Disneyland Paris Europe's Magic Kingdom Loses Its Magic
Disneyland Paris is currently besieged by unflattering headlines and faltering finances. Now an attempted suicide by a park employee is drawing attention to its labor practices. French unions are furious and an outspoken Belgian visitor is campaigning for big changes.
Guillaume Gallant is a passionate Walt Disney fan, and he's convinced Disneyland Paris is falling apart. When the Belgian national recently visited Europe's largest theme park, two rides were closed, four performances had been cancelled and, worst of all, he believed the food in one of the Magic Kingdom's exquisite restaurants had been reheated. Gallant claims to have been "shocked." So shocked he immediately wrote an angry petition to the Walt Disney Corporation, the main shareholder of the park's operating company, Euro Disney, which he posted online in six different languages.
Over 7,000 people have signed the Brussels-based copywriter's petition, which read: "The many years of budget cuts in maintenance, entertainment and food and beverage, have left the resort in an unacceptable neglected state Many themed elements are decaying and crumbling, while others are literally falling apart." These fans, clearly, are afraid their "magical kingdom" is losing its magic.
Barrage of Bad Headlines
The feeling is understandable, given that Europe's Disneyland is currently generating one negative headline after another. Disney's US parks are cash machines, but Disneyland Paris, which is located in Marne La Vallée, outside of the French capital, is losing millions of dollars despite an impressive number of visitors. A strict cost-reduction program implemented by Chairman Philippe Gas has sown discontent amongst guests and employees. In late October, a child fell out of a water ride and was severely injured. And now, revelations of a suicide attempt have thrown an additional shadow over Mickey Mouse's cheerful kingdom.
Shortly after being called in to meet with his superiors recently, a Euro Disney garden-worker doused himself in gasoline and took out a lighter. A colleague was only able to prevent him from setting himself on fire at the last minute. It's not the first such incident: In 2010, two Disneyland Paris employees committed suicide; one of them wrote in a suicide note, "I don't want to return to Mickey."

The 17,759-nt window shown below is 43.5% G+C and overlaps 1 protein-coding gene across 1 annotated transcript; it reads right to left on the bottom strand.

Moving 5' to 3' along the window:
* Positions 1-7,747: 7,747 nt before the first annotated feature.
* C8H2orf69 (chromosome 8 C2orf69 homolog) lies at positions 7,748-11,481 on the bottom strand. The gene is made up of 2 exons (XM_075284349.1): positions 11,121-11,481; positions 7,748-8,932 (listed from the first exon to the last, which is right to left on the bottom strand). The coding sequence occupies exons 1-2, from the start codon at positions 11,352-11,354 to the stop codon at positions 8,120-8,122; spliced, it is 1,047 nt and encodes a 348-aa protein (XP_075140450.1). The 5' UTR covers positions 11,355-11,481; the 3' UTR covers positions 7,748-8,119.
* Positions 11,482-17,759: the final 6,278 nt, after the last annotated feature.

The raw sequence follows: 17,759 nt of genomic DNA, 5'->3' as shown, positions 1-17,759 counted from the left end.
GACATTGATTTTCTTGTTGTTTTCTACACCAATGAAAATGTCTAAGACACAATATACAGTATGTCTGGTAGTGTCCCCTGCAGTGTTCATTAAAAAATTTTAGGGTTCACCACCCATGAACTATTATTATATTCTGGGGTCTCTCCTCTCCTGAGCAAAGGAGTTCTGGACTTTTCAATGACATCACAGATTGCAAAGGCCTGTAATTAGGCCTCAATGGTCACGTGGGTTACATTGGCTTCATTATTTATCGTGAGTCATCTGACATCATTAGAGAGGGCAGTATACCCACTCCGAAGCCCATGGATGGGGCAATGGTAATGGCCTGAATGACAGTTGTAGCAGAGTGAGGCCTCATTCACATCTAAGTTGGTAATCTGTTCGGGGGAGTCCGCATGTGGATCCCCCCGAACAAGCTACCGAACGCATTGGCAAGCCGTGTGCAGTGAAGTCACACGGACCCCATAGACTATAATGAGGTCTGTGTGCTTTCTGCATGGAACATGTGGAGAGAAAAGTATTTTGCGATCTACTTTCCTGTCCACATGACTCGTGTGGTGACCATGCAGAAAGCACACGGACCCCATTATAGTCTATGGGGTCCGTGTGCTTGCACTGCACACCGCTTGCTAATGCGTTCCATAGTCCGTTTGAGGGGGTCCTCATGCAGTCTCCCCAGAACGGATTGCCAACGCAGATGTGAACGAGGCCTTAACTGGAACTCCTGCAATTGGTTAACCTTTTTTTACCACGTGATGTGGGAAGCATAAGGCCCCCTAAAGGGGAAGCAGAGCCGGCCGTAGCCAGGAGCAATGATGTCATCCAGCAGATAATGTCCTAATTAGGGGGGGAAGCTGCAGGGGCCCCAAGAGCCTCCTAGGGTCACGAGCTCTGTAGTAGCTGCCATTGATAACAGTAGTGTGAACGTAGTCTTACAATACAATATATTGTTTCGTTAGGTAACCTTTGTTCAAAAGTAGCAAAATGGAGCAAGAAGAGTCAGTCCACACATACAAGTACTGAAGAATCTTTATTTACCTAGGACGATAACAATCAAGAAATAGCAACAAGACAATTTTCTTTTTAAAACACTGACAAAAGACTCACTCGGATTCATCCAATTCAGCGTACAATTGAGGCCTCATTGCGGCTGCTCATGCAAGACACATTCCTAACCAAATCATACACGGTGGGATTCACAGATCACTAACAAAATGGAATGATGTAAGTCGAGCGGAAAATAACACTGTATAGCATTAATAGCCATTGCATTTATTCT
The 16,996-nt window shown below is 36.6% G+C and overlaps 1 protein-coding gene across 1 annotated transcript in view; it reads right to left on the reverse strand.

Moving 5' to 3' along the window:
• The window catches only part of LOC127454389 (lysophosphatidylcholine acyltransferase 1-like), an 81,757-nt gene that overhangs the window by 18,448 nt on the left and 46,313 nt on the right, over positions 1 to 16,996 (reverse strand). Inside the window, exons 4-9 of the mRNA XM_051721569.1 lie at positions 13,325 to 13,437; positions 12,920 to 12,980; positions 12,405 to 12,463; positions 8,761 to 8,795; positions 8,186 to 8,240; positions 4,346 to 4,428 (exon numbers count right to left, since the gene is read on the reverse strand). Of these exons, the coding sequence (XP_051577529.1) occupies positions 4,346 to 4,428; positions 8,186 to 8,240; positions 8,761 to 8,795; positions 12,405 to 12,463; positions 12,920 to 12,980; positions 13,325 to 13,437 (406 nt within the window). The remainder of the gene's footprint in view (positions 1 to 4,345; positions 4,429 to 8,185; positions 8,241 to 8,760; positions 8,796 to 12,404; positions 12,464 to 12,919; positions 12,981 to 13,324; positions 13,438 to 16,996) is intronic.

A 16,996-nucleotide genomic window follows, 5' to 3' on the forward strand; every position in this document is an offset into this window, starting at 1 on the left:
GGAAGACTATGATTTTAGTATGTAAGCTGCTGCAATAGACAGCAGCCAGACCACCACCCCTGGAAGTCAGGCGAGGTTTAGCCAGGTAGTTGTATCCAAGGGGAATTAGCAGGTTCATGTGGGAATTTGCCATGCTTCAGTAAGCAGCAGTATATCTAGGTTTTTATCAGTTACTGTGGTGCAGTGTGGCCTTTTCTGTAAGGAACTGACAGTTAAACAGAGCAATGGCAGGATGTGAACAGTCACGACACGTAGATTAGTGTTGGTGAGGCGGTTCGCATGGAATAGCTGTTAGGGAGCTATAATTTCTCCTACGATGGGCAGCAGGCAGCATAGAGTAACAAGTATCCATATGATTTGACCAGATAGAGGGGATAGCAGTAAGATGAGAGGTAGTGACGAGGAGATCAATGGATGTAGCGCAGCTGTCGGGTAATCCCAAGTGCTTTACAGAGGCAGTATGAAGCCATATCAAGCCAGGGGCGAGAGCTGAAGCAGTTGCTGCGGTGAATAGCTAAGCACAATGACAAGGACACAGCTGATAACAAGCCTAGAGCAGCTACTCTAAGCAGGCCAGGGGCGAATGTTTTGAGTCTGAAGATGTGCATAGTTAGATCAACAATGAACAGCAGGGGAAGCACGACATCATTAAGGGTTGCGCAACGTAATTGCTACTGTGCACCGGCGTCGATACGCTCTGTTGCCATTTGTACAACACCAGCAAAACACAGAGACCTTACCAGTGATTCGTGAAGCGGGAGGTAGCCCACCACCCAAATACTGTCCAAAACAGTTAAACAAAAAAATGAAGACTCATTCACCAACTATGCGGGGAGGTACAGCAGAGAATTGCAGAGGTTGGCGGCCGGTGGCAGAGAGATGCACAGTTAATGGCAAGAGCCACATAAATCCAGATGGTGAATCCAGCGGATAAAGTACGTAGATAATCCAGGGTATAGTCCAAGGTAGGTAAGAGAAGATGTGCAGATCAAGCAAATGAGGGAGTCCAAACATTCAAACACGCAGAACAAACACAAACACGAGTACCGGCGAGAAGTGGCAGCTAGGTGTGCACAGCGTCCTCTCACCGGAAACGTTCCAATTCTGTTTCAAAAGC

Union members argue that the park's "demeaning" working conditions are responsible for the suicides. Euro Disney spokesperson Laurent Manologlou told SPIEGEL ONLINE such accusations were false, citing an internal investigation that found no connection between the suicide and working conditions.
Now the National Union of Autonomous Unions (UNSA), a French trade-union confederation, wants to conduct its own investigation of the most recent suicide attempt. According to UNSA, many Disneyland Paris employees have become increasingly unhappy. The union notes a "deteriorating working climate," "lack of dialogue" and "sharpening of disciplinary measures" in a letter to Gas. They even call the board of directors "autistic" in a statement referencing Gallant's petition.
Gas is under pressure. About 15 million guests came to Disneyland Paris in the 2012/2013 fiscal year, almost as many as the Eiffel Tower and the Louvre combined. According to Euro Disney, the park is the "largest tourist attraction in Europe." However, the number of visitors has declined by over one million since the 2011/2012 fiscal year. The chairman blames the slump on the euro crisis and bad weather, while pointing out that Euro Disney "managed to increase spending per person" in the park.
Still, he cannot deny that Euro Disney has been losing money since 2008. Last year it lost around 78 million. Disneyland Paris has structural problems: Since it opened in 1992, the park has been in the red more often than it has been in the black.
European Disney fans are now pushing for a new beginning that Euro Disney can't afford. The company has a 1.7 billion debt load from the construction of the park and is required to pay 70 million in licensing fees every year to the Walt Disney Company, which owns 40 percent of its stock. The rest of the shares are owned by Saudi Prince Waleed bin Talal al Saud and frustrated small shareholders.
And yet the American mother ship still seems to believe in its European offshoot: In the past year, the Americans have bought up Euro Disney's debts, extended a repayment plan and lowered interest rates, giving the company wiggle room for future investments.
Gas reportedly said in a TV interview that he wants to open a new ride centered on the movie "Ratatouille," which could become, "A one-of-a-kind attraction that has never existed anywhere in the world." But even company executives seem to know that "Ratatouille" alone won't save them. "We are in a good position to be able to reach positive results as soon as the economic crisis has ended," said spokesperson Manologlou. In other words: Euro Disney will be in the red as long as Europe's economy is faltering. And, as long as that's the case, Guillaume Gallant will just have to keep yearning for the land of his dreams.
Correction: SPIEGEL International has corrected two errors that were a result of translation and not reporting in this story. Originally, we translated one sentence with the following words: "The unions argue that the park's 'demeaning' working conditions..." In the revised version, we describe this more precisely as "union members". In another paragraph, our translation stated that Euro Disney has lost around 78 million since 2008. In the corrected version, this reads that Euro Disney has been losing money since 2008. "Last year it lost around 78 million." We apologize for the errors.